America's independent spirit
A belated happy Independence Day to you all, and, yes, as a Brit, I am happy you got out from under our heel. I began my 4 July watching a sweetly-small neighbourhood display: a big fire engine, an old Chevy and about 30 kids on bikes with stars and stripes flying. I've munched on several lots of hot dogs and finished up watching the Washington fireworks with friends from the BBC, American and British. As we watched the staggering display from a balcony, on the street below an individual - displaying true independence of spirit - let off his own Roman candles and crackers beneath a tree on the pavement. It was a lot less impressive than the federal government's show but lasted longer.
At the party a couple of American colleagues were talking about what a wonderful man Thomas Jefferson was and how they would have loved to have met him. This struck a chord today when I was flicking through a slim book called 2014 - How to survive the next world crisis, by Professor Nicholas Boyle.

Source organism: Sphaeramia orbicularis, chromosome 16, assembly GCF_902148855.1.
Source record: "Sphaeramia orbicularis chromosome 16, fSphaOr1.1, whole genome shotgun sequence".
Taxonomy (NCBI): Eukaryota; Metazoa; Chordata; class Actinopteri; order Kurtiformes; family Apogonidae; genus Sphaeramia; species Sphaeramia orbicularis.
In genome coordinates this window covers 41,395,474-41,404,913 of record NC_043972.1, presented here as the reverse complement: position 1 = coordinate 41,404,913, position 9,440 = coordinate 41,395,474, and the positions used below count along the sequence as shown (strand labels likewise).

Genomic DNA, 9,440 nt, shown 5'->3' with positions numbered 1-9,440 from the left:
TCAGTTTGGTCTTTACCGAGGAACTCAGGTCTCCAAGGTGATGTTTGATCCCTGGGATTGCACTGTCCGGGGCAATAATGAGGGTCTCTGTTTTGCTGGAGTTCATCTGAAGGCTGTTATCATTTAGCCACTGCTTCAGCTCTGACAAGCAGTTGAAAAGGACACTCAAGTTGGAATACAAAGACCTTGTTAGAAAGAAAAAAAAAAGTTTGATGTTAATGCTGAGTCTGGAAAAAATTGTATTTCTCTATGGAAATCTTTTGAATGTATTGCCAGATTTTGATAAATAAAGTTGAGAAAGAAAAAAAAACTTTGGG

My eyes lit on a passage claiming that America's conception of itself can be understood in the desire to disguise what he calls "the darkness beneath Jefferson's cloak". I haven't yet read the whole thing but, as far as I can see, he argues that the defining event in US history was not the American War of Independence but the Civil War and that the darkness was that the American state (like all others) was based on force, not consent.
He says Jefferson is the American saint and "if a saint tells you there is no elephant in the drawing room" you can, like the northern states, ignore the elephant, or, like the southern ones, "call the elephant something else". He goes that this is why southerners hold a belief that "America was made by God, not by the Yankee state, however heretical and implausible that belief may be". If it stays a quiet news day, I may find time to do more than skim-read the book, but it promises to be provocative stuff.